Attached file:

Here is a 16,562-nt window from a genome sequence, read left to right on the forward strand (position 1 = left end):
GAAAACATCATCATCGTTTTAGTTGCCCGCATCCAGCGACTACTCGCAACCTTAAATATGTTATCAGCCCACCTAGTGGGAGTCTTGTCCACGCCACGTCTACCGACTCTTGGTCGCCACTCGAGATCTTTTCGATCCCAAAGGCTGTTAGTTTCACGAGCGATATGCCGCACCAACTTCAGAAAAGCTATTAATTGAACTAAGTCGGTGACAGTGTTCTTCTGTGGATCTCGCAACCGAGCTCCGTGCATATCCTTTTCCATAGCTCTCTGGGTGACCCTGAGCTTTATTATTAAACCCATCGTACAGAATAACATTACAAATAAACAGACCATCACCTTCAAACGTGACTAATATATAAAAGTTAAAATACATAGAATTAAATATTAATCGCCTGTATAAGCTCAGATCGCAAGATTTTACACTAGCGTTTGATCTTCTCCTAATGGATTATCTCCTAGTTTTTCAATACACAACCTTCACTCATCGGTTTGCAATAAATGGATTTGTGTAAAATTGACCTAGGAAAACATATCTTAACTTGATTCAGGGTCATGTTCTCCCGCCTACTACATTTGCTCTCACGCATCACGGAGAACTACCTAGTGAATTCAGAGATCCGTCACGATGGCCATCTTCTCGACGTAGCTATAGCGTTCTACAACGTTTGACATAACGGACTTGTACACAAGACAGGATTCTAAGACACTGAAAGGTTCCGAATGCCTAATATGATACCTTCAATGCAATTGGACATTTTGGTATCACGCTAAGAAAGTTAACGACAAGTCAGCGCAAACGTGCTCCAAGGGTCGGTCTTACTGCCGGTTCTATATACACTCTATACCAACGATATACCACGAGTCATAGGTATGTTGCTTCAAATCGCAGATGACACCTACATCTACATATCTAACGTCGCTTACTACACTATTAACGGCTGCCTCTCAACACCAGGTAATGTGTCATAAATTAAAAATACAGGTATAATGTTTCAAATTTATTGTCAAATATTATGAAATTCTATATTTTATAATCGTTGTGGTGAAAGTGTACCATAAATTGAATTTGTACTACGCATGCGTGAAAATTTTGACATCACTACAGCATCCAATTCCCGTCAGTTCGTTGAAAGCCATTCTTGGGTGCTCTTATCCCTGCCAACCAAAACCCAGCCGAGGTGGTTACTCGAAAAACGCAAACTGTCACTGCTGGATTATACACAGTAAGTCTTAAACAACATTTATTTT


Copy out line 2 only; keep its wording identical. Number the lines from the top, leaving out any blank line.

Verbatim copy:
GAAAACATCATCATCGTTTTAGTTGCCCGCATCCAGCGACTACTCGCAACCTTAAATATGTTATCAGCCCACCTAGTGGGAGTCTTGTCCACGCCACGTCTACCGACTCTTGGTCGCCACTCGAGATCTTTTCGATCCCAAAGGCTGTTAGTTTCACGAGCGATATGCCGCACCAACTTCAGAAAAGCTATTAATTGAACTAAGTCGGTGACAGTGTTCTTCTGTGGATCTCGCAACCGAGCTCCGTGCATATCCTTTTCCATAGCTCTCTGGGTGACCCTGAGCTTTATTATTAAACCCATCGTACAGAATAACATTACAAATAAACAGACCATCACCTTCAAACGTGACTAATATATAAAAGTTAAAATACATAGAATTAAATATTAATCGCCTGTATAAGCTCAGATCGCAAGATTTTACACTAGCGTTTGATCTTCTCCTAATGGATTATCTCCTAGTTTTTCAATACACAACCTTCACTCATCGGTTTGCAATAAATGGATTTGTGTAAAATTGACCTAGGAAAACATATCTTAACTTGATTCAGGGTCATGTTCTCCCGCCTACTACATTTGCTCTCACGCATCACGGAGAACTACCTAGTGAATTCAGAGATCCGTCACGATGGCCATCTTCTCGACGTAGCTATAGCGTTCTACAACGTTTGACATAACGGACTTGTACACAAGACAGGATTCTAAGACACTGAAAGGTTCCGAATGCCTAATATGATACCTTCAATGCAATTGGACATTTTGGTATCACGCTAAGAAAGTTAACGACAAGTCAGCGCAAACGTGCTCCAAGGGTCGGTCTTACTGCCGGTTCTATATACACTCTATACCAACGATATACCACGAGTCATAGGTATGTTGCTTCAAATCGCAGATGACACCTACATCTACATATCTAACGTCGCTTACTACACTATTAACGGCTGCCTCTCAACACCAGGTAATGTGTCATAAATTAAAAATACAGGTATAATGTTTCAAATTTATTGTCAAATATTATGAAATTCTATATTTTATAATCGTTGTGGTGAAAGTGTACCATAAATTGAATTTGTACTACGCATGCGTGAAAATTTTGACATCACTACAGCATCCAATTCCCGTCAGTTCGTTGAAAGCCATTCTTGGGTGCTCTTATCCCTGCCAACCAAAACCCAGCCGAGGTGGTTACTCGAAAAACGCAAACTGTCACTGCTGGATTATACACAGTAAGTCTTAAACAACATTTATTTT